Top targets

no-image

Here’s what attracts Crews’ attention.

Bridge pilings: To mimic the typically smaller size fall baitfish, Crews favors the SPRO Little John Micro DD. This modest profile bait runs 7-8 feet and emits a tight wobble that interests hungry fish.

“Anytime you’re cranking in the fall, you want to make as long a cast as possible and cover as much water as you can,” Crews said. “Also, keeping your retrieves slightly erratic – starting and stopping – is a key.

“I’ve seen times in the fall when canning fast triggers them. So you have to alternate between the two to see what triggers them.”


As for proximity, Crews offers the following advice.

“Hitting the piling is definitely a trigger, but in the fall, you don’t necessarily always have to hit the piling. A lot of times, you can be cranking near a piling and have an erratic retrieve and the next thing you know, it’s loaded up.”

Riprap: Noting that a small stretch of bridge riprap in the creek is easier to dissect than a mile-long causeway, Crews starts with a SPRO Baby Fat John 50, which runs 2 feet and stays in front of the shallower fish.

“A lot of times, those fish will be pointed right up on the bank, looking at the rocks,” he said. “If you throw out in four feet or more, you’re fishing behind the fish.”

For the less active fish sitting off the riprap, Crews switches to the Little John Micro DD. Banging this bait of those outer rocks tempts the fish laying off between feeds.

“There have been times I’ve fish shallow, then turned around with a deeper crankbait and caught fish behind (my original depth). Crews said. “I typically go for the aggressive ones first, but because those fish move in the fall, I’ll often catch fish off the same stretch of riprap at multiple times throughout the day.”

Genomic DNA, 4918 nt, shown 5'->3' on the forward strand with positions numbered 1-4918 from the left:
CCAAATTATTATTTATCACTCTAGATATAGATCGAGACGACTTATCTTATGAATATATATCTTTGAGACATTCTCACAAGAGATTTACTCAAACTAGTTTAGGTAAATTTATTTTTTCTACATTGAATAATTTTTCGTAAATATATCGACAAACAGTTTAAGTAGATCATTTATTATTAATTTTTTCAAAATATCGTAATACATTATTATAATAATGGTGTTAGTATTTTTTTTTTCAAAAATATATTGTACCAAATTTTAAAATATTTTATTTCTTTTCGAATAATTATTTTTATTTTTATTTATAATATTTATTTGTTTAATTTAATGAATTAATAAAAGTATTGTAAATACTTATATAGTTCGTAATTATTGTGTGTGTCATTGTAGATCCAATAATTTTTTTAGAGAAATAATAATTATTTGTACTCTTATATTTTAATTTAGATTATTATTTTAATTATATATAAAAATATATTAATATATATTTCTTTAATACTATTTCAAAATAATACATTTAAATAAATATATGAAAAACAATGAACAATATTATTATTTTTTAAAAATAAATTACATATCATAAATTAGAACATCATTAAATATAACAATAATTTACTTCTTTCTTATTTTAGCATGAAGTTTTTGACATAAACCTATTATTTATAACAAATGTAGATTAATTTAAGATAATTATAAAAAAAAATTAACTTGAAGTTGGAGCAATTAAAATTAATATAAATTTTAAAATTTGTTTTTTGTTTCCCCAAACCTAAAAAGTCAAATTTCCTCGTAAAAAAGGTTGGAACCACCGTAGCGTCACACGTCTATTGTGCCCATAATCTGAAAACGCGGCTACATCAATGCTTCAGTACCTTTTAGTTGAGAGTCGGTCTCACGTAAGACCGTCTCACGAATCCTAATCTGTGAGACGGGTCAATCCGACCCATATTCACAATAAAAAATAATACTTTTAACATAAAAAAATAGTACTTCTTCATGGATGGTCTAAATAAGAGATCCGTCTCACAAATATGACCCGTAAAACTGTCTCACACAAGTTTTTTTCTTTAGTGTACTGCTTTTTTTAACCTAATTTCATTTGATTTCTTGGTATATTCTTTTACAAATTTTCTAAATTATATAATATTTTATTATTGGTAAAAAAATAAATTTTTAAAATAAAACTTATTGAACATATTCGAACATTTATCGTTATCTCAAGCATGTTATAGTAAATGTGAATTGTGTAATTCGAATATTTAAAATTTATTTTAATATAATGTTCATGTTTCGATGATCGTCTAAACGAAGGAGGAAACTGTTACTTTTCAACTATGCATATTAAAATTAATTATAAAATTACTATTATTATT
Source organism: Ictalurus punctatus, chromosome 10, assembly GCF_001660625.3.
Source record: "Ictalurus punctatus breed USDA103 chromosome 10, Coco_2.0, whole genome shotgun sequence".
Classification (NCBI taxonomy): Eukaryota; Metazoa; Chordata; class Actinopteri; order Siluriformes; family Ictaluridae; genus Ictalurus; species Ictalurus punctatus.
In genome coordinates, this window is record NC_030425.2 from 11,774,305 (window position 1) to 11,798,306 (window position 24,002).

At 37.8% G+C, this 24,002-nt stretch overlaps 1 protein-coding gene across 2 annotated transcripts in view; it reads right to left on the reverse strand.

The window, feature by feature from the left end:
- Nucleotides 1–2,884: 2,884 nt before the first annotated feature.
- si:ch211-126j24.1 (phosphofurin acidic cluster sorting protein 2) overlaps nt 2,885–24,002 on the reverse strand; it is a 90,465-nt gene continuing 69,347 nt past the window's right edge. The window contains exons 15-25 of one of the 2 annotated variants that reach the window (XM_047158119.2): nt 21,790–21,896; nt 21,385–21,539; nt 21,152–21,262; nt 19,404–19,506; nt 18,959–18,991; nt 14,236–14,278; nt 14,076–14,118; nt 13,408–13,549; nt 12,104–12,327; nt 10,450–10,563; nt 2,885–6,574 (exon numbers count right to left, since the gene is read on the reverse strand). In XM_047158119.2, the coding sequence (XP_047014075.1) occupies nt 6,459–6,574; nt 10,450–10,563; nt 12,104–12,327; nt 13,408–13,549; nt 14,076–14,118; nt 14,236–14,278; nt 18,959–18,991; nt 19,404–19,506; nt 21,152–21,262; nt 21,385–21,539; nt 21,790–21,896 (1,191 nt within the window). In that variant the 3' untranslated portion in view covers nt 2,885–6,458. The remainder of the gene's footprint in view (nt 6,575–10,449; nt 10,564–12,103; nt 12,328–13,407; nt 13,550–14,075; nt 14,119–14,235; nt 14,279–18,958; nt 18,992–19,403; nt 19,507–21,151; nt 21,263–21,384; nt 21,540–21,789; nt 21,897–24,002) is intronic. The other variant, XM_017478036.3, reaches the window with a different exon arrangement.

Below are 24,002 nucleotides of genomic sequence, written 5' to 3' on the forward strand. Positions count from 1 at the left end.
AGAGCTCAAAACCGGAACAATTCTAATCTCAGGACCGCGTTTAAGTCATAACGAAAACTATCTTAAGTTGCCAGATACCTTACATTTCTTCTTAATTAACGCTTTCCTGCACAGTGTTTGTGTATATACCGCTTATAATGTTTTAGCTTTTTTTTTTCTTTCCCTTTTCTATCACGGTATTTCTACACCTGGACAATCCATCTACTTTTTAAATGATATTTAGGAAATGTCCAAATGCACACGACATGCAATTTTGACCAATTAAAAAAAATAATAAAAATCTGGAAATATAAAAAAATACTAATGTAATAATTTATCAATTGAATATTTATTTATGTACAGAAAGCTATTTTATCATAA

Flats with wood: “Flats are good in the fall because the baitfish come up from the deep water and get up on top of them to feed or to warm on the sun,” Crews said. “That cover is a stopping point for the fish to hide behind. Because the fish will be on the move with the baitfish, if I see a piece of isolated wood, I’m gong to hit it 4-5 times throughout the day and if I catch a fish – especially if it’s a good one – I’ll come back multiple times.”

For shallow flats, Crews throws the SPRO Fat John 50. If it’s a deeper spot, he goes with the SPRO Fat John 60, a slightly larger bait that’ll bang off the wood to trigger bites.

Docks: The Fat John also does a good job of tracing docks with a hunting action that probably looks a lot like a fleeing baitfish. While paralleling the face, running down the sides, probing corners and reaching into boat slips, Crews focuses on varying his retrieve.

“I’ll maintain a straight retrieve, but I’ll speed up and slow down within a cast,” he said. 
”I’ll speed up three to four turns, slow it down, then speed up again. That gives them a little different vibration.”

Brush: Playing a role similar to wood on the flats, shallow brush offers a temporary feeding spot that Crews hits with the SPRO Fat John. Later in the fall, when the baitfish pull off the bank and hover around deeper brush, he likes a Little John Baby DD 60, which runs 10-12.

“Overall, the brush tends to be better when it’s sunny, but the presence of baitfish is most important,” Crews said.